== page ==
The following PI & Clinical Negligence practice note provides comprehensive and up to date legal information covering:
The general principles of negligence apply, namely that the claimant has to establish that the defendant owed them a duty to take reasonable care to avoid property damage or personal injury resulting from the defective product. The claimant must also prove that the breach of the duty of care caused the claimant damage. The court will assess whether a manufacturer has exercised reasonable care in relation to their product by considering the circumstances of the case, including:
the likelihood of the injury happening
the extent of the injury
was the danger concealed or obvious
relevant safety standards
the benefits of the product
the cost of reducing or eliminating risk
In general, there can be no claim in negligence for pure economic loss. There must be personal injury or damage to property other than the product supplied in order to bring a claim in negligence. Therefore, a property owner who discovers a major defect in windows that presents an imminent risk of them falling out and injuring passers-by cannot bring a claim for recovery of the costs of the necessary remedial work against a negligent manufacturer (they would have to bring a claim for breach of contract, assuming they had a contract with the manufacturer of the windows).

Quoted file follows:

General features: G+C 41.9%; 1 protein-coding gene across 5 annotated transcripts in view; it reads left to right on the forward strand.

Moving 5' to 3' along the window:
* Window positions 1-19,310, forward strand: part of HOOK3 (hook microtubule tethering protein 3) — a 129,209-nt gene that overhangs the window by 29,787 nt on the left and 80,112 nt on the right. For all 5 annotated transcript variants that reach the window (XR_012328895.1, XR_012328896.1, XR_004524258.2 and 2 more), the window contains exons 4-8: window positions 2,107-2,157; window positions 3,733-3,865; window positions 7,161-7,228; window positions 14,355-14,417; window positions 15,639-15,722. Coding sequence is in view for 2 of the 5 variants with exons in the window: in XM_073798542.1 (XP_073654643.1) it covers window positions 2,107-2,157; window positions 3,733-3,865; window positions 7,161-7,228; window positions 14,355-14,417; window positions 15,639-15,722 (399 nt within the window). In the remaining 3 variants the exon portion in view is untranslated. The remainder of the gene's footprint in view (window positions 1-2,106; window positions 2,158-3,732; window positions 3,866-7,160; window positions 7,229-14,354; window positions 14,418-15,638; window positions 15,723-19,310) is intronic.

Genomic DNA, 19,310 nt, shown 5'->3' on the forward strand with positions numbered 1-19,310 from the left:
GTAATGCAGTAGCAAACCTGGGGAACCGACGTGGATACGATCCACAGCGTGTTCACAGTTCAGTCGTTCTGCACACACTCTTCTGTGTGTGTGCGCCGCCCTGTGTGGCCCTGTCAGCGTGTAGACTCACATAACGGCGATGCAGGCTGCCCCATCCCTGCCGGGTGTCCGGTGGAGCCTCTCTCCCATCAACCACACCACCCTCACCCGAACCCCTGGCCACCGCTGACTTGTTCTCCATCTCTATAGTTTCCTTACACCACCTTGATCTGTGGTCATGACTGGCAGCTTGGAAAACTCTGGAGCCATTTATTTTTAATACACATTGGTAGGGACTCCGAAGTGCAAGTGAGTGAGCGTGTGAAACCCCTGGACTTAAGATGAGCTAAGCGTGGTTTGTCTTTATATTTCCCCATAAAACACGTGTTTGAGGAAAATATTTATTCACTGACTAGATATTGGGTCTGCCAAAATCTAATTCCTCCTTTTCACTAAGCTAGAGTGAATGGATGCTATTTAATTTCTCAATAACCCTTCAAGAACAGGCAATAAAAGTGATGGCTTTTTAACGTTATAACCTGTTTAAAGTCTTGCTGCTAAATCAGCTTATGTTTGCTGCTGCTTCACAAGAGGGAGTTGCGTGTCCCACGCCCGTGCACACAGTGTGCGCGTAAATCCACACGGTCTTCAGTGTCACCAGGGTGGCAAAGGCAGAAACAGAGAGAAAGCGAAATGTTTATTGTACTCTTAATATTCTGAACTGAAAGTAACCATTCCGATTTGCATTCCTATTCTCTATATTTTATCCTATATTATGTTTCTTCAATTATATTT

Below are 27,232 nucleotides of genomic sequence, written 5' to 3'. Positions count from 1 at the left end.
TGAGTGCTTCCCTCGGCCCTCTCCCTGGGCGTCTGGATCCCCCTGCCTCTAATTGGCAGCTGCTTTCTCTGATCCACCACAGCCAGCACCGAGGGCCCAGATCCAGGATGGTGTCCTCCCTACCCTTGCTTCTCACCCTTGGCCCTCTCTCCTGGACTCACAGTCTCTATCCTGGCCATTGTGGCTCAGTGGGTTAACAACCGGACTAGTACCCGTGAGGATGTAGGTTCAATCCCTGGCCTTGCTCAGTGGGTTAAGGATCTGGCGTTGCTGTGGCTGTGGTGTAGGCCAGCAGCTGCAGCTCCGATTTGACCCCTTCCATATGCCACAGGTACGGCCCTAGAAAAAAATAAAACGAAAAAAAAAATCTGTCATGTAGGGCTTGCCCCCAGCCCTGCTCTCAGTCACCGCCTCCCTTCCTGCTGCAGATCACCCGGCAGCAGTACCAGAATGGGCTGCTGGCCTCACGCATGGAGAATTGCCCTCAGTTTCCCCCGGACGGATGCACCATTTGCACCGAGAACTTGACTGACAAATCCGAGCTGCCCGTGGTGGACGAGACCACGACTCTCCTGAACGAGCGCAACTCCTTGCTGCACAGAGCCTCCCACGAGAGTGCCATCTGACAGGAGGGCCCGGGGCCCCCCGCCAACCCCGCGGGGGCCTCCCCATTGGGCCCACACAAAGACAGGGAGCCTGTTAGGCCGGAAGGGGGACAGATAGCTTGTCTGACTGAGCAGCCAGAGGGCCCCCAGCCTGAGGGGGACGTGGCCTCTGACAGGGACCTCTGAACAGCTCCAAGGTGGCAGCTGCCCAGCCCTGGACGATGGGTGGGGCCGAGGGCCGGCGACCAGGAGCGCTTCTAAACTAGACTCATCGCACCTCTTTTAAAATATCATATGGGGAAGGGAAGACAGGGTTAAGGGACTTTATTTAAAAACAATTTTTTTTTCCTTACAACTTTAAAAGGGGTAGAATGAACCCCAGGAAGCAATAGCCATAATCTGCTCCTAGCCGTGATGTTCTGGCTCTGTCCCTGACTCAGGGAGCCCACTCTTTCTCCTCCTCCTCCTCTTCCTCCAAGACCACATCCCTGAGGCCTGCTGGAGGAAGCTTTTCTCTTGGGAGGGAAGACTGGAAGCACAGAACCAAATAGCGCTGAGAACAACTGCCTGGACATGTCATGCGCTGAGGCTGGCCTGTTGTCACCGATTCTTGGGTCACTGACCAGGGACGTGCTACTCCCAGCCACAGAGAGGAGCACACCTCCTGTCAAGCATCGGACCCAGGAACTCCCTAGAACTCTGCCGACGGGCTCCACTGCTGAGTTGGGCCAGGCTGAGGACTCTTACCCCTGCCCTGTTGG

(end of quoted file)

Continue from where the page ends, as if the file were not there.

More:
Product liability claims can arise from a broad range of activities and occurrences. Those that have
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The principle of transferred maliceIf a person has a malicious intent towards X and, in carrying out that intent, injures Y, he is guilty of an offence. So, if D shoots at A with intent to kill him but kills B by mistake it is murder; the mistake as to the identity of the victim is irrelevant as D
This Practice Note provides guidance on the interpretation and application of the relevant provisions of the CPR. Depending on the court in which your matter is proceeding, you may also need to be mindful of additional provisions—see further below.You should also consider if the proceedings will be
A declaratory judgment is a judgment identifying the rights, duties or obligations of one or more parties in a dispute. It is legally binding, but does not order any action by a party. A court may issue it alone or in conjunction with some other relief such as an injunction and can be granted on an
For guidance on the basic features of the doctrine of estoppel and the different classifications it has been subject to, see Practice Note: Estoppel—what, when and how to plead and related content.Promissory estoppel—what is it?Where A has, by words or conduct, made to B a clear and unequivocal
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